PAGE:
Photographer Mahtab Hussain's portraits explore race and representation, respect and cultural difference in a community under attack.
Photographer Mahtab Hussain has spent years exploring what it means to be a young British Muslim, looking at race and representation, respect and cultural difference in a community under attack.
Mahtab Hussain knows what it’s like be an outsider, to have your identity unpicked at every turn. Born in Glasgow in the early 1980s, the child of two first generation Muslim immigrants, he grew up with both two homes and none.
“My dad was born in Pakistan, my mum in Kashmir,” explains Mahtab. “My grandfather came over in the 1950s.”
Mahtab’s mother was 16 when she arrived in Britain, plucked from a childhood spent picking ripe fruit from the trees on a farm, dropped into 1970s Glasgow. It was a tough transition. The family moved to Birmingham when he was just 7-years-old, and it was here, in the large Pakistani community, that he spent his childhood.
“My parents got divorced a few years into living there. I didn’t realise at the time but after that we became ostracised from the community, kicked out, because divorces in the 80s were a no-no, a taboo subject.” He ended up growing up in an area called Druids Heath, a white working class community.
“At that age I had quite a lot of racism in my life, people would call me “paki”, I’d be the butt of racist jokes.”
We’re meeting in London some 27 years later, just weeks before the now photographer finally exhibits what’s been close to a decade of his work. In his project – You Get Me? – he looks at what it means to be young, male, British and Muslim; an intersection of identity that is so often ignored.
“Young Muslims today are part of a lost generation,” he explains. “If they go back to Pakistan, to Iraq, to wherever, they’ll get told pretty quickly that they don’t belong in that country because of the way they dress, their mannerisms, their identity. In the UK, because of all the racial tension since the 1960s, they’re made to feel they don’t belong too. They end up stuck in the middle.”
By turning his camera on these young men Mahtab captures a community in flux; othered both by the land of their ancestors and the society in which they were born. Now they’re carving out a whole new identity amidst an ever more hostile climate.
What was it like growing up in Birmingham in the early 1990s?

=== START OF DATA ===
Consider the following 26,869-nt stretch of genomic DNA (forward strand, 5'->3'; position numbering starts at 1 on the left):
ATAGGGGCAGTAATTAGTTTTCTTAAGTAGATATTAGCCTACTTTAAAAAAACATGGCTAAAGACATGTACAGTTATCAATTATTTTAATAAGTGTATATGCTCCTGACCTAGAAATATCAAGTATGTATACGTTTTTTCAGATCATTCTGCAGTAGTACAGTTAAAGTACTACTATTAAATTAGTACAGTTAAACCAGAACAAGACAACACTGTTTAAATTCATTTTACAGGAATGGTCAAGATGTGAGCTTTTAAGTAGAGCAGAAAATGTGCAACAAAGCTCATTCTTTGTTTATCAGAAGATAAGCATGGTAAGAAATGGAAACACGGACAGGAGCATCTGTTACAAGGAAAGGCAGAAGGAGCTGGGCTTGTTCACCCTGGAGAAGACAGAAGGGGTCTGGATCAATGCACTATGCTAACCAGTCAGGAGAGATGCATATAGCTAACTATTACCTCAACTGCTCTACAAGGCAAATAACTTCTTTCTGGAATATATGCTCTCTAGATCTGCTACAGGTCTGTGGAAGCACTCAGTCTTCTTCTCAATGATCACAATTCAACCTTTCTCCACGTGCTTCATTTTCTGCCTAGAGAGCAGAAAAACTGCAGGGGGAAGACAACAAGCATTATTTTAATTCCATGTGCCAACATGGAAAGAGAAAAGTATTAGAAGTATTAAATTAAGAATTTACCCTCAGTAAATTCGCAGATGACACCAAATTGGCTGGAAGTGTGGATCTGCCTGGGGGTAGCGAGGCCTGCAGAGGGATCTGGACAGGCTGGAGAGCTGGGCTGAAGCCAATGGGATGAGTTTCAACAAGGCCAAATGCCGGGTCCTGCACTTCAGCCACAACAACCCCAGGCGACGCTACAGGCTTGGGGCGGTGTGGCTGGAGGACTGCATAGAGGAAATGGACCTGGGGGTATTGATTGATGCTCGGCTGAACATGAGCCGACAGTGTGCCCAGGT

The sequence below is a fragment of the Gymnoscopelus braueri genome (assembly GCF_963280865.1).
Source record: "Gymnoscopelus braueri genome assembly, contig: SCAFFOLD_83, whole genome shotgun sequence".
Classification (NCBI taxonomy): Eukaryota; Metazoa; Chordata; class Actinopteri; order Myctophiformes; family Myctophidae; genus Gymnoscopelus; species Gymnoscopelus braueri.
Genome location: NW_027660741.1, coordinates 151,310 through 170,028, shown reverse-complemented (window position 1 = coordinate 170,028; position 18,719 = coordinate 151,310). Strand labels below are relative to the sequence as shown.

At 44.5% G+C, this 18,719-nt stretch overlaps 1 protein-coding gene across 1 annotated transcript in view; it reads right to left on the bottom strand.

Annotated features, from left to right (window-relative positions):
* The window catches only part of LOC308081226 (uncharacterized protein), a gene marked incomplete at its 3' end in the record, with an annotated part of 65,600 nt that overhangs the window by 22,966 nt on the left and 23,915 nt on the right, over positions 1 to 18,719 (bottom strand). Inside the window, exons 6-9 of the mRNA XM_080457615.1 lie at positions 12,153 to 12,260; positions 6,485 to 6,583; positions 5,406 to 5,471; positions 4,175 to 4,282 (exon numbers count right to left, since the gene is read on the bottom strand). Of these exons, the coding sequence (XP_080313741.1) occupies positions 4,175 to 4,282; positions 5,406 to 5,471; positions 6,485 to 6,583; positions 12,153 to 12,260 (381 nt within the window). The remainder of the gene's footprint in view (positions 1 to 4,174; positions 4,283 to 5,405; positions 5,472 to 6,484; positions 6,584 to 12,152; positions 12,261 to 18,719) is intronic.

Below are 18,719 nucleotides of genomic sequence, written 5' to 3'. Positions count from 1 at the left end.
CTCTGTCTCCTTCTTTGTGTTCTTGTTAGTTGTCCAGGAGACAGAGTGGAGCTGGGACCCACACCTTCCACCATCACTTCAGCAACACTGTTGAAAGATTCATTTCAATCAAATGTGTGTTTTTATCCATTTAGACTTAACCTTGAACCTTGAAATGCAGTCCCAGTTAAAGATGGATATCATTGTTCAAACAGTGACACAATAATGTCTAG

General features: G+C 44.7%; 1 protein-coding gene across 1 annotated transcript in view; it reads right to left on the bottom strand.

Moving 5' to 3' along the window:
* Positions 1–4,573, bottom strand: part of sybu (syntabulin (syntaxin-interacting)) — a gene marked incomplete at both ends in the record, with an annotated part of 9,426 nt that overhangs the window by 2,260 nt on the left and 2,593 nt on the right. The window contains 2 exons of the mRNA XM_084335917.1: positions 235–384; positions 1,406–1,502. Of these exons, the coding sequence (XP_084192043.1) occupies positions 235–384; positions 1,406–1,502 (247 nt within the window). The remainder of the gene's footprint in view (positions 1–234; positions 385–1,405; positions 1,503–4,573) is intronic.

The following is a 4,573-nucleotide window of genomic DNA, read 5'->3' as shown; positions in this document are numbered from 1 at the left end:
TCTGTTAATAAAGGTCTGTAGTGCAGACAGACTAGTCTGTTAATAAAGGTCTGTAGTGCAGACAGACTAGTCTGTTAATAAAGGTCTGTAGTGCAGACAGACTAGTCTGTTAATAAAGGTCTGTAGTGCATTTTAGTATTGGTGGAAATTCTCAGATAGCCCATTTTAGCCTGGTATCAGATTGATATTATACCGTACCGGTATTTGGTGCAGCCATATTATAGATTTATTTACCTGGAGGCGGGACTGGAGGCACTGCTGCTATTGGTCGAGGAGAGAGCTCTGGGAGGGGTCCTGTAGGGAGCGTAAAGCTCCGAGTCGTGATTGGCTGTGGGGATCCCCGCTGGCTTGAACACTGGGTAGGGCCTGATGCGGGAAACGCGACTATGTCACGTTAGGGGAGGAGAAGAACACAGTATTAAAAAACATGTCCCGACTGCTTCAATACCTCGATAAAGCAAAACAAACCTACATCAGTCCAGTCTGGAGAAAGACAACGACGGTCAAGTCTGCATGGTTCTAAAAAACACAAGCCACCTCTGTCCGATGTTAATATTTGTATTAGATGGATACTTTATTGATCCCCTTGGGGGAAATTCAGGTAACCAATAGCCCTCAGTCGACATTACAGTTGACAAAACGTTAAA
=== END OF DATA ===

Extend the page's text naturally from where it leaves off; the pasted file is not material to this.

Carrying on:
I grew up very British. For a long time I hated being brown, it caused me so many issues and so much tension. I ended up moving in with my mum when I was 17, and she clocked that I’d lost my mother tongue; I used to be able to speak Urdu fluently but I couldn’t at that point.
She suggested I go and study photography, find a Muslim/Pakistani majority uptake college. I did, and this time I was ridiculed not for my skin but the way I spoke, the way I dressed, my views.
They said I was too white, too British. They called me “fish and chips” and said “alright John, how are you?”
I started going through my own identity crisis. Am I British? Am I Pakistani? Can I be too westernised? These were the questions going around in my head. I felt so suffocated.
Is that why you decided to leave the city and head to London?
I ended up leaving as soon as I had the opportunity and studied History of Art at Goldsmiths, the most random course for an Asian man to study!
In my second year I studied a course in post-colonialism and was introduced to artists doing work on race, identity politics, looking at the black experience. This was after 9/11, and I just thought gosh, nobody that I know of is making work about the British Muslim experience in a very honest way.
The way that I had seen was incredibly patronising, and it wasn’t my culture, my experience. It would always be people saying look at us, how westernised we are, how proud we are of it. That wasn’t the message I was hearing from my community.
You’ve spent nine years working on this project, what have you learnt about the young British Muslim male?
I think that the men are struggling to define themselves as men, on some level there are male patriarchal roles in our community that are having to be redefined. Masculinity over the past 30 years has been redefined, and as the women are becoming more educated – wanting careers and not to get married – it’s almost as if they are leaving these men behind.
The men are trying to cope with male redundancy, asking where they fit in the narrative, finding a last attempt to embody what it means to be a man: using bodybuilding, the performance of violence, trying to be the tough guy.